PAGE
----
Part II - Is Corn Bad for your Pet? - The Corny Truth (I know I could not resist)

Being a company that is headquartered in Omaha, Nebraska, corn is (literally) EVERYWHERE! In my opinion the rolling fields of corn this time of year, are really quite beautiful to look at. It seems that corn has found its way into almost every aspect of our lives. From foods (both human and animal) we eat, the fuel in our cars, to even some of the biodegradable plastics that we use. You would be hard pressed to go a day without using at least some form of this popular yellow plant.

When it comes to the food that your pets eat however, there is a huge debate on whether or not corn is actually a nutritious ingredient or just a cheap filler product used by pet food manufactures to add calories while cutting costs. It makes sense that in the first part of this series we dive into this debate to answer the question, is corn bad for your pet?

Corn is Corn… is Corn… is Corn…Right?

While it may seem that all corn is created equal, in reality there many different types of corn out there, most of which have been genetically modified to meet certain needs. For example, the corn that we buy in the grocery store and enjoy (covered in butter) at our cook outs, is not the same type of corn that is found in ethanol fuel, or animal feed (including dog and cat food). 

The corn found in pet food, is specific type of corn that is hard and dried right on the stalk. This makes this grain much easier to harvest and store for longer periods of time. It can also be ground up and included in just about any type of pet food without it even being noticeable.

Unfortunately, this presents possible serious health risks to our pets that eat the foods that contain it.

Hidden in This Corn

Because corn, like other cereal grains is harvested and stored in big silos (sometimes for long periods of time) it is next too impossible to keep contaminates out of it.  So what contaminates are possible? Well the most common things that are found in feed corn include:

  • Insects
  • Mites
  • Mold


Now, that does not mean that all pet foods that contain corn are contaminated, but keep this in mind, some pet food companies, have been known to purchase the cheapest grains available for use in their pet foods (essentially the bottom of the barrel… or in this case the silo). In some cases, the grains that are used are often labeled as “Not for Human Consumption”. That fact alone makes me cringe, I mean if I cannot eat it, why should I feed it to my pets?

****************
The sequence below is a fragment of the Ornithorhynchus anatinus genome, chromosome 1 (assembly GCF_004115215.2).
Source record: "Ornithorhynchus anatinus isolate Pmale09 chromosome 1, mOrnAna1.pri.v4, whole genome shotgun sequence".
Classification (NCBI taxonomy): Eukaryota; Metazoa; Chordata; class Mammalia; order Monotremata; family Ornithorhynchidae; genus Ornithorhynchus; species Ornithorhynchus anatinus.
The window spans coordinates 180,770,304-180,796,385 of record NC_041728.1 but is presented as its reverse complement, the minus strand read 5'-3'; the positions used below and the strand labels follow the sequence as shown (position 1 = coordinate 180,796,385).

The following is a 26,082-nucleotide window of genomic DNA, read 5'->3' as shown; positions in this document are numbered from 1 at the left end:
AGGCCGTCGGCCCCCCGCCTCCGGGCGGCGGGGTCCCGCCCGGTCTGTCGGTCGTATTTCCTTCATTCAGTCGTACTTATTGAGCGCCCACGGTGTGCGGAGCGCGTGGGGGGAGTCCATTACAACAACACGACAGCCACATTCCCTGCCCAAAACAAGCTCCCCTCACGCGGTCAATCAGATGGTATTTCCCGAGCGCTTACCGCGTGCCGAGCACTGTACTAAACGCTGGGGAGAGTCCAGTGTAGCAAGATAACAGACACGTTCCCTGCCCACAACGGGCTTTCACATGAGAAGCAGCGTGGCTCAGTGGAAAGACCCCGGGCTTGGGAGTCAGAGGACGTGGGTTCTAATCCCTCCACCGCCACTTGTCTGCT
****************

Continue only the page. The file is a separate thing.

Itching & Scratching? Allergies are Not Cool!

Allergies, especially skin allergies are very common in pets and often times are overlooked until the symptoms become really noticeable. So how does this relate to corn? Well some research studies have shown that grains (including corn) put pets at a greater risk for skin allergies as, we mentioned above, these grains are often contaminated with mites. Just like dust mites effect humans, pets are sensitive to them and thus all the itching, scratching and over licking.

“Back in my Day” – Something Your Pet’s Grandparents Would Say

I am sure that it is no surprise to you that the diet of your pet’s ancestors was quite different. Though cute and cuddly now, your pet’s forbearers were predatory animals whose diet consisted almost entirely of raw meats. It is safe to assume that corn was NOT a part of their diet.  Of course our pets have adapted and evolved from the time of their “grandparents”, but their bodies still require high quality a nutritious diet to ensure a long and healthy life.

So All Pet Food with Corn is Bad?

So why do pet food manufactures include corn in their foods? There are a couple of reasons, for one, corn provides a calorie and carbohydrate rich food source that can be easily mixed with just about any other ingredients. This allows pet food manufactures to pack as many calories into their food as possible. Perhaps the single biggest reason that corn is included however, is simply because it is cheap. Naturally nutritious food sources like protein, fruits and vegetables cost these companies more money and they erode their margins.

BUT, that does not mean that there is not a place for foods that include corn in them. Like all things, it is impossible to create a blanket statement against the use of corn in pet foods as there are situations that the use of corn can be a good thing. However, corn should definitely NOT be listed as one of the top 5 ingredients in your pet’s food as that is an indication that the vast majority of that food is not made from high quality proteins that your pet needs.

Premium Pet foods, like the ones sold right here on are made from these more premium and nutritious food sources, and thus they cost more than the average bag of food that you can find in your local grocery story. Many pet owners however, either do not understand the importance of what they are feeding their pets, or they cannot afford the cost of the more premium food lines. As such, right or wrong, these less than ideal foods do make an affordable option for those pet owners.

Our Question Today?

What are your thoughts on corn as an ingredient in pet foods? I hope that you enjoyed this first part in our series on understanding your pet’s food. Be sure to keep reading through our remaining parts and by all means join in on the conversation by leaving a comment below!